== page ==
Supreme Court keeps wetland damage lawsuits in state courts

The U.S. Supreme Court has rejected an appeal by oil and gas companies hoping to move a key lawsuit over damage to Louisiana coastal wetlands from state to federal courts

ByKEVIN McGILL Associated Press
March 1, 2023, 3:10 PM

NEW ORLEANS -- A lawsuit against oil and gas companies over damage to Louisiana’s wetlands will remain in state court, the U.S. Supreme Court said, rejecting an appeal by major energy companies who wanted to get the case moved to a federal court.

The high court rejected the appeal in a brief order dated Monday that did not give reasons. In effect, it upheld an October appeals court decision that keeps the lawsuit by Plaquemines Parish against oil giants — including Chevron, ConocoPhillips and Exxon Mobile — in state court.

It's the latest development in connection with dozens of lawsuits filed in Plaquemines, Jefferson, St. Bernard, St. John the Baptist, Vermilion and Cameron parishes between 2012 and 2017. The suits claim the defendant oil companies have failed to comply with state law governing coastal resources.

The parishes cited damage to wetlands stemming from the building of service canals, disposal of hazardous waste and saltwater, and other operations. Each asked that the companies either repair the damage or pay the parishes and state for the losses.

The lawsuits have long been bogged down in jurisdictional questions. Oil companies have long argued that the lawsuits involve federal questions that belong in U.S. District courts, not in the various local state courts where the suits were originally filed. Attorneys for the parishes say the disputes are over state regulations and should go before state juries. The lead attorney for the parishes in the lawsuits has called the effort to have the suits moved to federal court a delaying tactic.

Earlier federal decisions have resulted in many of the cases being sent back to state court. One, a Cameron Parish case, has a trial date for Nov. 27, John Carmouche, the lead attorney for the parishes in the lawsuits, said Wednesday.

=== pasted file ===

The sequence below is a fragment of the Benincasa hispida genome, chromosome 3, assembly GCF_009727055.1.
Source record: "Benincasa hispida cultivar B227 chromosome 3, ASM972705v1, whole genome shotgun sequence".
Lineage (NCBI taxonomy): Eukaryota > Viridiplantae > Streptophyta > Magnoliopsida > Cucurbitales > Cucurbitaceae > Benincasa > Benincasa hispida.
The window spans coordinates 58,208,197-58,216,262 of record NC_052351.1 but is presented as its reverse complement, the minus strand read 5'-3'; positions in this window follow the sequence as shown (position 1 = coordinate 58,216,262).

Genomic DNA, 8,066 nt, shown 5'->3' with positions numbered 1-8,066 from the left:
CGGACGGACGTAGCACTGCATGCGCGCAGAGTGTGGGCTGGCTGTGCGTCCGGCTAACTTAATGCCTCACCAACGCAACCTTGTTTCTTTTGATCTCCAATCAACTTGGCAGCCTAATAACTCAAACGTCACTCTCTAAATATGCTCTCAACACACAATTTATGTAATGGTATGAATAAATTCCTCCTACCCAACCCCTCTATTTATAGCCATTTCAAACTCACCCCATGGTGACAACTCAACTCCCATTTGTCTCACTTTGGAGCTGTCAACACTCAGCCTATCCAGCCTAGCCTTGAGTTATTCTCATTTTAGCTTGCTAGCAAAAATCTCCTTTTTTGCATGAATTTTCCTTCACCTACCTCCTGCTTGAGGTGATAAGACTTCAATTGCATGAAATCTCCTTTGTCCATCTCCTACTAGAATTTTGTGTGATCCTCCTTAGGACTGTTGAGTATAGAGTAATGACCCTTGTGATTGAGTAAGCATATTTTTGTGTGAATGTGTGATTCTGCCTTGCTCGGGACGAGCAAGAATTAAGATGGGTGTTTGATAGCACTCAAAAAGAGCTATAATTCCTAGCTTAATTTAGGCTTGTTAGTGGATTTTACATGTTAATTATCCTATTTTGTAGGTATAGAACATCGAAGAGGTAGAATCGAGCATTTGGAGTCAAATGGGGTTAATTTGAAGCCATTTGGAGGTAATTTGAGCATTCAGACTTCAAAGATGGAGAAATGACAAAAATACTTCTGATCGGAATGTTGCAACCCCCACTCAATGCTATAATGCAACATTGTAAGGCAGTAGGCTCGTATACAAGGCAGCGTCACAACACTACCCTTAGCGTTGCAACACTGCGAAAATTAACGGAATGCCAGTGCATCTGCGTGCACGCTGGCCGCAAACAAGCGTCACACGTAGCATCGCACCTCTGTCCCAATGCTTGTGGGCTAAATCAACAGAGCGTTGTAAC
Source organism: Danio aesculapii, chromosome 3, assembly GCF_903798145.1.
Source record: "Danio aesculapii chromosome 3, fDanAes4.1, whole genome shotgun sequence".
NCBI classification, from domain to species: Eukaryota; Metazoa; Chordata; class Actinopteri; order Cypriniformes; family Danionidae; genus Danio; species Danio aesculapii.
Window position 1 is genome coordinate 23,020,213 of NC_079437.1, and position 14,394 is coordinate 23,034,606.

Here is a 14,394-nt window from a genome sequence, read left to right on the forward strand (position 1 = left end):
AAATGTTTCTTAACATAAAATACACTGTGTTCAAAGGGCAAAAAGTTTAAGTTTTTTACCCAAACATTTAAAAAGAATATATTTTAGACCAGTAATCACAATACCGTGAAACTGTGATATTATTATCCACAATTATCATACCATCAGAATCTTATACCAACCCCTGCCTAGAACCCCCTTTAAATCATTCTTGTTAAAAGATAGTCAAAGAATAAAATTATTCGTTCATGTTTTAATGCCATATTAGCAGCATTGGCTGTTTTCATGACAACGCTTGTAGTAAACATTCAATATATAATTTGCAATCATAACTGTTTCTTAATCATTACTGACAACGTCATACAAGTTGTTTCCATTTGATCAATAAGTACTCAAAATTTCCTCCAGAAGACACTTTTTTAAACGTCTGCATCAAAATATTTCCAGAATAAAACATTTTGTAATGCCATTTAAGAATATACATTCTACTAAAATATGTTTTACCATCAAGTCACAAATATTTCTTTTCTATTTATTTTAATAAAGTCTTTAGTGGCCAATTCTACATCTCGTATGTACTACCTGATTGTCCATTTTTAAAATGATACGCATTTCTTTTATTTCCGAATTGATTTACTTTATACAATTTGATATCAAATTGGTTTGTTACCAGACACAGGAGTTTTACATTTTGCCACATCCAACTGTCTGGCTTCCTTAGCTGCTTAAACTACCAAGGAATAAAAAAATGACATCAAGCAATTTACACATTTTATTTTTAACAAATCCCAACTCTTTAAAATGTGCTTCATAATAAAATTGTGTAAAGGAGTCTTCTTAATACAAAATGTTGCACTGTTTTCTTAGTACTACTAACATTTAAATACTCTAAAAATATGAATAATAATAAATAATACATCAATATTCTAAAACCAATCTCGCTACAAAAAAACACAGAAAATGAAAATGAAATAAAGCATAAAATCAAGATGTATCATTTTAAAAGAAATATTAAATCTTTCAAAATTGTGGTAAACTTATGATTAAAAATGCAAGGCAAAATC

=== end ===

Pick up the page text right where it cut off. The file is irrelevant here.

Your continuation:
The Supreme Court case turned on whether cases involving federally overseen oil and gas operations on the coast during World War II must be heard in federal court. The late U.S. District Judge Martin Feldman eventually decided that they did not — a decision later upheld by the 5th U.S. Circuit Court of Appeals, and allowed to stand with Monday's Supreme Court ruling.

Backers of the suits say they are needed to hold businesses accountable for damaging the vulnerable wetlands. Carmouche said Wednesday the companies should end the years-long litigation and seek an agreement with the parishes to address coastal damage.

Oil industry executives have long cast the suits as a needless attack on a vital industry and major employer in Louisiana.

An industry spokesperson, Tommy Faucheux, president of the Louisiana Mid-Continent Oil and Gas Association, said in a statement that the energy industry already contributes to coastal restoration through federal law that shares oil lease revenue with Gulf of Mexico states for coastal restoration.

“Instead of pursuing legal actions that continue to discourage investments in our state, we should focus on building upon our longstanding partnership with local communities to advance the coast, economy, and the state of Louisiana for future generations,” Faucheux said in an email.